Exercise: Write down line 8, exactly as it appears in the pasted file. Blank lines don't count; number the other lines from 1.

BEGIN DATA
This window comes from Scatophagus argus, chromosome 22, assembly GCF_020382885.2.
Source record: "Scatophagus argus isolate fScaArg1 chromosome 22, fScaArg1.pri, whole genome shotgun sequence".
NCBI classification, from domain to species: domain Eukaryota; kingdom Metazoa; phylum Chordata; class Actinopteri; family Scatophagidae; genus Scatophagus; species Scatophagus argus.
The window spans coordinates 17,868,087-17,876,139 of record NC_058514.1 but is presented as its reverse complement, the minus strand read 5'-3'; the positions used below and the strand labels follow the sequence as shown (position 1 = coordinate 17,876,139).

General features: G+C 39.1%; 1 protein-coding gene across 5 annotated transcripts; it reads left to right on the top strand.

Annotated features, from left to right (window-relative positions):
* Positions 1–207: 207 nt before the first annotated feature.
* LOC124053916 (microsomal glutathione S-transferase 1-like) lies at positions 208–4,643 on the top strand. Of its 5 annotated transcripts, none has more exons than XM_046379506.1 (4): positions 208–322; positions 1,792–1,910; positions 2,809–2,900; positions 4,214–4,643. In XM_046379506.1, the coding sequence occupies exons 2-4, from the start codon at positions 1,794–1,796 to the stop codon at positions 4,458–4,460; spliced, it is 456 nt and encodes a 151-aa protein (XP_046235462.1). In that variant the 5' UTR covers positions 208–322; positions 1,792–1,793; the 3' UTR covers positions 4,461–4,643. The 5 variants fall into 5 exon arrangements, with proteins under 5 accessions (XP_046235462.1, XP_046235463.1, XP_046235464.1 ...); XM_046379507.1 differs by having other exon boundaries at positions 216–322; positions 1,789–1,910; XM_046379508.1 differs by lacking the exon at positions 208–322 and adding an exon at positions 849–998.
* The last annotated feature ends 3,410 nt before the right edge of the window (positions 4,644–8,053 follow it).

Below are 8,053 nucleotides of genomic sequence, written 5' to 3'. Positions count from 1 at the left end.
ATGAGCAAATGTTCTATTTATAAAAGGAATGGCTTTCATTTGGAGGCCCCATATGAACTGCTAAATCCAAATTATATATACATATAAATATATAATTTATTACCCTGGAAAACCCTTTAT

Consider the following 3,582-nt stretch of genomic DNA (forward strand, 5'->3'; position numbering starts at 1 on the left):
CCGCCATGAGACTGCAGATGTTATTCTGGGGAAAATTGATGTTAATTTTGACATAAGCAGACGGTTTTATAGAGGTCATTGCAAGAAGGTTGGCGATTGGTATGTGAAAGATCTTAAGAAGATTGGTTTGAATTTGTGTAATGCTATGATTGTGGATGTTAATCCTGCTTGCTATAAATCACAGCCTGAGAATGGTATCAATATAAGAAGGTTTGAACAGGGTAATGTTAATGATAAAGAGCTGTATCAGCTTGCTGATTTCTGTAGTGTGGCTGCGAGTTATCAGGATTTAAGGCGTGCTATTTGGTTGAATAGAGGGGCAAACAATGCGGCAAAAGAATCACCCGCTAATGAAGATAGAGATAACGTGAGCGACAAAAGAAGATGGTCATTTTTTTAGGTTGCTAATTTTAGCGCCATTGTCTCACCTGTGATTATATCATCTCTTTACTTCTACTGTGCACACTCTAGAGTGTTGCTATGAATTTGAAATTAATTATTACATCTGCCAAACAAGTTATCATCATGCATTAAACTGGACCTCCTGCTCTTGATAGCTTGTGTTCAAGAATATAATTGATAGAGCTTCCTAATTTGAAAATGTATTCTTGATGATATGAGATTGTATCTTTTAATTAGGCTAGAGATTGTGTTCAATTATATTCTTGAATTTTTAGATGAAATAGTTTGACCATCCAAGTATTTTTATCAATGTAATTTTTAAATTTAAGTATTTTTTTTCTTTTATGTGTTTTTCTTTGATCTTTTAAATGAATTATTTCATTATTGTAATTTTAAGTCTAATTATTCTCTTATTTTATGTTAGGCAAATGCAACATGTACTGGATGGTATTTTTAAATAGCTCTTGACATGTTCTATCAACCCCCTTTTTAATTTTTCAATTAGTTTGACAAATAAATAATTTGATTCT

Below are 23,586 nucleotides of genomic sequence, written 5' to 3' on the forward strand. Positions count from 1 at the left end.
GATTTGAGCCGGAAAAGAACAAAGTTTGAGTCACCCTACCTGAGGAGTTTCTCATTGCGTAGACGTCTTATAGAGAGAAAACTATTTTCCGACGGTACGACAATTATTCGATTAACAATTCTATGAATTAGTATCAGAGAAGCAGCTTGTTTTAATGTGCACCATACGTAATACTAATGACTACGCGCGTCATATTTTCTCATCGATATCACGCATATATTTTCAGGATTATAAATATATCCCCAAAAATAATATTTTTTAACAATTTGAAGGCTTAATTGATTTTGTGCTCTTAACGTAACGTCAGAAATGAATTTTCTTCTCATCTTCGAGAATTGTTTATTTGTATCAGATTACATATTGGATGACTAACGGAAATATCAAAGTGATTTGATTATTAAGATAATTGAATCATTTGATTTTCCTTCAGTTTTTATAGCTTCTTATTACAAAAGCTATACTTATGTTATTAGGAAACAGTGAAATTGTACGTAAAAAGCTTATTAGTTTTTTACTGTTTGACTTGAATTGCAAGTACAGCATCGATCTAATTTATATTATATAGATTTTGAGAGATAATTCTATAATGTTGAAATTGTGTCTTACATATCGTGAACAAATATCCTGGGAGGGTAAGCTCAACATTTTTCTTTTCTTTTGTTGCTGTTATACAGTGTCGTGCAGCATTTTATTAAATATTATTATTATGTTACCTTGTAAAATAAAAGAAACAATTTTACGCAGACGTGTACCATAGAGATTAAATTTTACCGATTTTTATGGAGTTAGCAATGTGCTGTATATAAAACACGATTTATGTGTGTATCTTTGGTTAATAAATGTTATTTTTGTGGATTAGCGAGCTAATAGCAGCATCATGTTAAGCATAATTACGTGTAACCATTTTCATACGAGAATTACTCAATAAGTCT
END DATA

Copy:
* LOC124053916 (microsomal glutathione S-transferase 1-like) lies at positions 208–4,643 on the top strand. Of its 5 annotated transcripts, none has more exons than XM_046379506.1 (4): positions 208–322; positions 1,792–1,910; positions 2,809–2,900; positions 4,214–4,643. In XM_046379506.1, the coding sequence occupies exons 2-4, from the start codon at positions 1,794–1,796 to the stop codon at positions 4,458–4,460; spliced, it is 456 nt and encodes a 151-aa protein (XP_046235462.1). In that variant the 5' UTR covers positions 208–322; positions 1,792–1,793; the 3' UTR covers positions 4,461–4,643. The 5 variants fall into 5 exon arrangements, with proteins under 5 accessions (XP_046235462.1, XP_046235463.1, XP_046235464.1 ...); XM_046379507.1 differs by having other exon boundaries at positions 216–322; positions 1,789–1,910; XM_046379508.1 differs by lacking the exon at positions 208–322 and adding an exon at positions 849–998.